The Twin Cities...Gering and Scottsbluff -- Scotts Bluff County
Western Nebraska boasts of two thriving communities that share the banks of the North Platte River: Scottsbluff, on the north bank and Gering on the south. Known as "the Panhandle's Twin Cities," Scottsbluff is larger, but Gering is older.
Scottsbluff, one of Nebraska's "Big Twelve Towns," has the airport, hospital, and shopping mall and a population of 14,156. Gering, county seat for Scotts Bluff County, has the courthouse and offices and a population of 7,760. Each town has an industrial tract, parks, swimming pools, and schools. Located near the middle of the county, the twin city complex is only about 20 miles from the Wyoming border and just 200 miles from Colorado's industrial front range.
The North Platte Valley is approximately 20 miles wide at that location. The hills beyond the valley to the south average from 600 to 700 feet high; to the north, rolling hills are elevated 300 to 400 feet above the river. Each town has a railroad -- the Burlington cuts through Scottsbluff and the Union Pacific through Gering.
Sugar is "big business" in this area. The industry grew from humble beginnings to thousands of acres of sugar beets, and at one time included six large factories: Scottsbluff, Gering, Bayard, Mitchell, Minatare, and Lyman. Plants still in operation are at Scottsbluff, Mitchell and Bayard.
While agriculture is important, Scottsbluff/Gering also has a diversified economic base in its manufacturing activities, medical services, education, and tourism areas. The primary retail trade area extends 36 miles southeast, 20 miles west, 23 north east, and 45 miles north and contains approximately 42,080 persons. There are over 300 retail and nearly 100 wholesale firms in the area which distribute groceries, beverages, hardware, farm equipment, agri-products, automotive, electronic, electrical, and plumbing supplies.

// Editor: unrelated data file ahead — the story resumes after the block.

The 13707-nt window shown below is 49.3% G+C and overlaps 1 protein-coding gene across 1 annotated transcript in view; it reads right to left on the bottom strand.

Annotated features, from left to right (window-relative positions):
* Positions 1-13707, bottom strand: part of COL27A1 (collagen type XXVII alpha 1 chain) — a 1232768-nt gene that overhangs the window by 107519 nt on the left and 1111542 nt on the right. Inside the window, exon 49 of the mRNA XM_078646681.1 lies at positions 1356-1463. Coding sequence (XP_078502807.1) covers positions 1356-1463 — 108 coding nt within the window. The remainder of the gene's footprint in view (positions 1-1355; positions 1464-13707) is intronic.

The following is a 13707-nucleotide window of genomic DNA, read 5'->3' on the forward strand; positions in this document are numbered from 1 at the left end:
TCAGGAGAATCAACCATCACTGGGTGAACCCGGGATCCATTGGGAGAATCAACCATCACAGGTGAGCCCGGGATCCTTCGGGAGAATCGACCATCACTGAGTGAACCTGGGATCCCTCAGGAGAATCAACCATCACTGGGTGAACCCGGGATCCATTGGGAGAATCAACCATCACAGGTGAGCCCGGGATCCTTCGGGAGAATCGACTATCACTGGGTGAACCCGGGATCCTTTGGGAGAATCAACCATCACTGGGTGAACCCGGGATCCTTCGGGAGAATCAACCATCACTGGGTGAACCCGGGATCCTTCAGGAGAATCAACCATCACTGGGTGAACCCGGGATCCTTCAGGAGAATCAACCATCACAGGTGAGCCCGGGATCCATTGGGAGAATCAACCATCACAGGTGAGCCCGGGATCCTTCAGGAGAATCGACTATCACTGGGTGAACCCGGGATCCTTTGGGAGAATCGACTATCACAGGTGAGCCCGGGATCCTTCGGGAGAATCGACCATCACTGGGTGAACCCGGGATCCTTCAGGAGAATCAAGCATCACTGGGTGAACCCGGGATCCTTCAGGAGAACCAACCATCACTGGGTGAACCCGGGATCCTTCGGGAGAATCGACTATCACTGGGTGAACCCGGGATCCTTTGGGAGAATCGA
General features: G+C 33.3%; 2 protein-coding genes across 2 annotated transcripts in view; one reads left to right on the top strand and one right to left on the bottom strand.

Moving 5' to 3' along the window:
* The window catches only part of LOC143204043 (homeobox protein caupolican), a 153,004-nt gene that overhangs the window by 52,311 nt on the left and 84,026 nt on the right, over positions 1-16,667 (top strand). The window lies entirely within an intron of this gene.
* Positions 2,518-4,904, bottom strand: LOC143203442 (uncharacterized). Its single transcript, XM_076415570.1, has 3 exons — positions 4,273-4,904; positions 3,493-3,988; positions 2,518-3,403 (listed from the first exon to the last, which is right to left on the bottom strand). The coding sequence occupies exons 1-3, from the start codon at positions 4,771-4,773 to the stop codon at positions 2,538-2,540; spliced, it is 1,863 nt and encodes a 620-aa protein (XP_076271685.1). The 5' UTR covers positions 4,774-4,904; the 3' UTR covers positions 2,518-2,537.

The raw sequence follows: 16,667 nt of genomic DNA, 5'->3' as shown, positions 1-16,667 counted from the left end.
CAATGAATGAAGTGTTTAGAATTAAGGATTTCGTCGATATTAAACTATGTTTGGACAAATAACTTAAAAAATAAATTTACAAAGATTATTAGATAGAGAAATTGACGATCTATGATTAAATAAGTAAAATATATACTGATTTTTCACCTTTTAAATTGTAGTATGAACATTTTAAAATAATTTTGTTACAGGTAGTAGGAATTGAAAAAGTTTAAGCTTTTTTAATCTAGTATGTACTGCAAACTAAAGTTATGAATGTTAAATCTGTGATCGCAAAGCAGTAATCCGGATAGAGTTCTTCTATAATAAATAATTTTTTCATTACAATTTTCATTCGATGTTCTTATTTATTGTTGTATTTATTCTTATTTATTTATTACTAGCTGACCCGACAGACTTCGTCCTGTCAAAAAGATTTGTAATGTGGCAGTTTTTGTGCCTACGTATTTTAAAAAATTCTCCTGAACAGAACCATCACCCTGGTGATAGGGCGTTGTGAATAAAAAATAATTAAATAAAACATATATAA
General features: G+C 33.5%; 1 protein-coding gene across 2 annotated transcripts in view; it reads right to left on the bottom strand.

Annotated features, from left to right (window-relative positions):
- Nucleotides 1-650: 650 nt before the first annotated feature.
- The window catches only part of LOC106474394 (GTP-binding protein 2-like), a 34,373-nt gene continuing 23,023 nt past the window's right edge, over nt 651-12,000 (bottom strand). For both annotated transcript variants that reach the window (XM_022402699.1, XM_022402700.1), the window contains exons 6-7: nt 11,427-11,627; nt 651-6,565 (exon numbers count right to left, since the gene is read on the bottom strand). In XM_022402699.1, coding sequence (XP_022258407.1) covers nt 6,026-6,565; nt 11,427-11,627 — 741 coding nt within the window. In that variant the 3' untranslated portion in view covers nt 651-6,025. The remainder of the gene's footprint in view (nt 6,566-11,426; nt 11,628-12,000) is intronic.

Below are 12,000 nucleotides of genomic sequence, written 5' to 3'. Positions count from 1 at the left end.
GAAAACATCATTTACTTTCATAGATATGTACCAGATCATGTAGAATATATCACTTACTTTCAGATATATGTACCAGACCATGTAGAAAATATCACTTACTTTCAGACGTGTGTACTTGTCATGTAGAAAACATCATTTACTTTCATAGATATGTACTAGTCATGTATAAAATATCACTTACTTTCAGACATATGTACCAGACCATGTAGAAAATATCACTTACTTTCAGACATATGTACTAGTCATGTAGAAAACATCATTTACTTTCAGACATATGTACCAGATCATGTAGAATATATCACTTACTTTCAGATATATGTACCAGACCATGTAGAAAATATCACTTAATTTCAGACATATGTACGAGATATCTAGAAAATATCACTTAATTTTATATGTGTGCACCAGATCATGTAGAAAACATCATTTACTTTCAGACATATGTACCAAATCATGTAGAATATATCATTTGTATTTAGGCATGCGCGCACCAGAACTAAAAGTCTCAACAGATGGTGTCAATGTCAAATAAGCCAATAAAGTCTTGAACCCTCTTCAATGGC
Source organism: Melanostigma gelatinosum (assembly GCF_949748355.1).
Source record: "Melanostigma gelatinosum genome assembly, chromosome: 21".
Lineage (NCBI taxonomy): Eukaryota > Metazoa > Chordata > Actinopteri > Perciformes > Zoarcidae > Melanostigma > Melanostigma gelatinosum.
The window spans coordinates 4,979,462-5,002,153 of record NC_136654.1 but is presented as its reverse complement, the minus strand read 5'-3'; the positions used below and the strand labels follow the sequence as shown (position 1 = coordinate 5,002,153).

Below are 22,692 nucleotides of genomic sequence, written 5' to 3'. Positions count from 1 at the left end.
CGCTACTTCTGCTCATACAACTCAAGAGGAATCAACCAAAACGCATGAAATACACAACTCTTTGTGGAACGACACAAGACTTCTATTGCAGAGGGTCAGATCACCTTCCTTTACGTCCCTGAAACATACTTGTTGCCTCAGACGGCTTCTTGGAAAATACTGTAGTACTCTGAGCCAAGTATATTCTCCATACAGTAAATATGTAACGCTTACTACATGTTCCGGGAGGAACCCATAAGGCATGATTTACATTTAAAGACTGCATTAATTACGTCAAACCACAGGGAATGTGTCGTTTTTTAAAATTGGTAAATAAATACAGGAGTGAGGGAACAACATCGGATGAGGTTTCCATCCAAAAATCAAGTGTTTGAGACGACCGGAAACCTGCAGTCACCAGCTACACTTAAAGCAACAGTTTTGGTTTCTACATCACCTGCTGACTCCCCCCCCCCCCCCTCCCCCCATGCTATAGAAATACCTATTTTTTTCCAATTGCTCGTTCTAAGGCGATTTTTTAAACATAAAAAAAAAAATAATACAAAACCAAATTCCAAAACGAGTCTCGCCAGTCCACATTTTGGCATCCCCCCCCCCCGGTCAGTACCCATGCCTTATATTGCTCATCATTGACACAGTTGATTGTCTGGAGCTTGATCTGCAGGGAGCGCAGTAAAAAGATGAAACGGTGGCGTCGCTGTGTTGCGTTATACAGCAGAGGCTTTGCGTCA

A town was founded in March 1887 when this area was still part of Cheyenne County. Shortly thereafter they chose the name "Gering" for Martin Gering, the city's first banker. The new town's biggest promoter, Oscar Gardner, was named the first postmaster.
Its location was chosen based on the survey by the Union Pacific Railroad. However, tracks were not laid along the south side of the North Platte River until 1910, which was cause for great concern -- since a railroad was the lifeblood of a town in those days.
The primary objective of this new town was to help organize a new county, and be the county seat. Plans for organizing Scotts Bluff County went well, but there were three towns hoping to be named as its seat of government. After several elections, the balloting was between Gering and Mitchell. Support swung to Gering when voters were promised that, if Gering was chosen, the land company would build a free bridge at that location across the North Platte river. This promise was kept and Gering had the first bridge between old Camp Clarke (near Bridgeport) and the government bridge at Fort Laramie. Now there are three bridges across the river in the Gering/Scottsbluff area.